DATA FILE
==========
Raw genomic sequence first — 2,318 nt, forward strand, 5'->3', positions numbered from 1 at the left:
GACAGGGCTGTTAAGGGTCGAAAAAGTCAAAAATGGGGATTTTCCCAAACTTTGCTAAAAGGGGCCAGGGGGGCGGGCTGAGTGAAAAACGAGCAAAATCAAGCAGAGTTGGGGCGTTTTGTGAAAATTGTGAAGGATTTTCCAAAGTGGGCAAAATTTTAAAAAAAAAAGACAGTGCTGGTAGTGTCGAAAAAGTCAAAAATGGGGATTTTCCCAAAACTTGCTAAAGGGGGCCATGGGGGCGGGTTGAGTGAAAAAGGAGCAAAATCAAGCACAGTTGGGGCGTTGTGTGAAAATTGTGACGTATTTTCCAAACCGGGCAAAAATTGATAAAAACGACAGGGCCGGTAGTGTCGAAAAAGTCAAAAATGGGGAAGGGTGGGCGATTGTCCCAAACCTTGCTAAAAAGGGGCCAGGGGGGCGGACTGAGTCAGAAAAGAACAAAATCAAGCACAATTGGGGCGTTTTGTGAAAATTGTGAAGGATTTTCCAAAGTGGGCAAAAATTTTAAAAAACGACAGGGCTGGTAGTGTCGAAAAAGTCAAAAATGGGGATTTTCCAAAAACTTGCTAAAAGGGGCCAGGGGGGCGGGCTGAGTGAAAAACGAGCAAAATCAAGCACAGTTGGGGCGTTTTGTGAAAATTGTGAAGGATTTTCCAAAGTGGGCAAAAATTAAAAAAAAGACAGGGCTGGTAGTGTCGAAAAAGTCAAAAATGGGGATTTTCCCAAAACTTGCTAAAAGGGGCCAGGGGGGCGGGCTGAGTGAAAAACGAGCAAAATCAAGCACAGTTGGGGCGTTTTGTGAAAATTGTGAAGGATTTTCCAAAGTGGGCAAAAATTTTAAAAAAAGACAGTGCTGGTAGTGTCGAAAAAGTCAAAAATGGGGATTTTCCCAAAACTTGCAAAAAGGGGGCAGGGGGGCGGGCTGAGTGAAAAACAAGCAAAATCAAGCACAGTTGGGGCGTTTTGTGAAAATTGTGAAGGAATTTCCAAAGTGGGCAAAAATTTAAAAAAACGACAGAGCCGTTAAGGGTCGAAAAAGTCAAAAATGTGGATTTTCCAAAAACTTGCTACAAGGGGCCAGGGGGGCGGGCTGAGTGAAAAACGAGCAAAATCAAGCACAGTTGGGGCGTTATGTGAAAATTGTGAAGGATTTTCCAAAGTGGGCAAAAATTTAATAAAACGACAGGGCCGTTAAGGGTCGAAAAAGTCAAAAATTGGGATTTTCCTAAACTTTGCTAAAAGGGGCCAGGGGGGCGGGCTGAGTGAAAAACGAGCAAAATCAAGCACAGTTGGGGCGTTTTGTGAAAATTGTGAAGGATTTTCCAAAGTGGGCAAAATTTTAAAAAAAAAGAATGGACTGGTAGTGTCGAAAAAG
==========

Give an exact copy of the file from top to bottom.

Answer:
Raw genomic sequence first — 2,318 nt, forward strand, 5'->3', positions numbered from 1 at the left:
GACAGGGCTGTTAAGGGTCGAAAAAGTCAAAAATGGGGATTTTCCCAAACTTTGCTAAAAGGGGCCAGGGGGGCGGGCTGAGTGAAAAACGAGCAAAATCAAGCAGAGTTGGGGCGTTTTGTGAAAATTGTGAAGGATTTTCCAAAGTGGGCAAAATTTTAAAAAAAAAAGACAGTGCTGGTAGTGTCGAAAAAGTCAAAAATGGGGATTTTCCCAAAACTTGCTAAAGGGGGCCATGGGGGCGGGTTGAGTGAAAAAGGAGCAAAATCAAGCACAGTTGGGGCGTTGTGTGAAAATTGTGACGTATTTTCCAAACCGGGCAAAAATTGATAAAAACGACAGGGCCGGTAGTGTCGAAAAAGTCAAAAATGGGGAAGGGTGGGCGATTGTCCCAAACCTTGCTAAAAAGGGGCCAGGGGGGCGGACTGAGTCAGAAAAGAACAAAATCAAGCACAATTGGGGCGTTTTGTGAAAATTGTGAAGGATTTTCCAAAGTGGGCAAAAATTTTAAAAAACGACAGGGCTGGTAGTGTCGAAAAAGTCAAAAATGGGGATTTTCCAAAAACTTGCTAAAAGGGGCCAGGGGGGCGGGCTGAGTGAAAAACGAGCAAAATCAAGCACAGTTGGGGCGTTTTGTGAAAATTGTGAAGGATTTTCCAAAGTGGGCAAAAATTAAAAAAAAGACAGGGCTGGTAGTGTCGAAAAAGTCAAAAATGGGGATTTTCCCAAAACTTGCTAAAAGGGGCCAGGGGGGCGGGCTGAGTGAAAAACGAGCAAAATCAAGCACAGTTGGGGCGTTTTGTGAAAATTGTGAAGGATTTTCCAAAGTGGGCAAAAATTTTAAAAAAAGACAGTGCTGGTAGTGTCGAAAAAGTCAAAAATGGGGATTTTCCCAAAACTTGCAAAAAGGGGGCAGGGGGGCGGGCTGAGTGAAAAACAAGCAAAATCAAGCACAGTTGGGGCGTTTTGTGAAAATTGTGAAGGAATTTCCAAAGTGGGCAAAAATTTAAAAAAACGACAGAGCCGTTAAGGGTCGAAAAAGTCAAAAATGTGGATTTTCCAAAAACTTGCTACAAGGGGCCAGGGGGGCGGGCTGAGTGAAAAACGAGCAAAATCAAGCACAGTTGGGGCGTTATGTGAAAATTGTGAAGGATTTTCCAAAGTGGGCAAAAATTTAATAAAACGACAGGGCCGTTAAGGGTCGAAAAAGTCAAAAATTGGGATTTTCCTAAACTTTGCTAAAAGGGGCCAGGGGGGCGGGCTGAGTGAAAAACGAGCAAAATCAAGCACAGTTGGGGCGTTTTGTGAAAATTGTGAAGGATTTTCCAAAGTGGGCAAAATTTTAAAAAAAAAGAATGGACTGGTAGTGTCGAAAAAG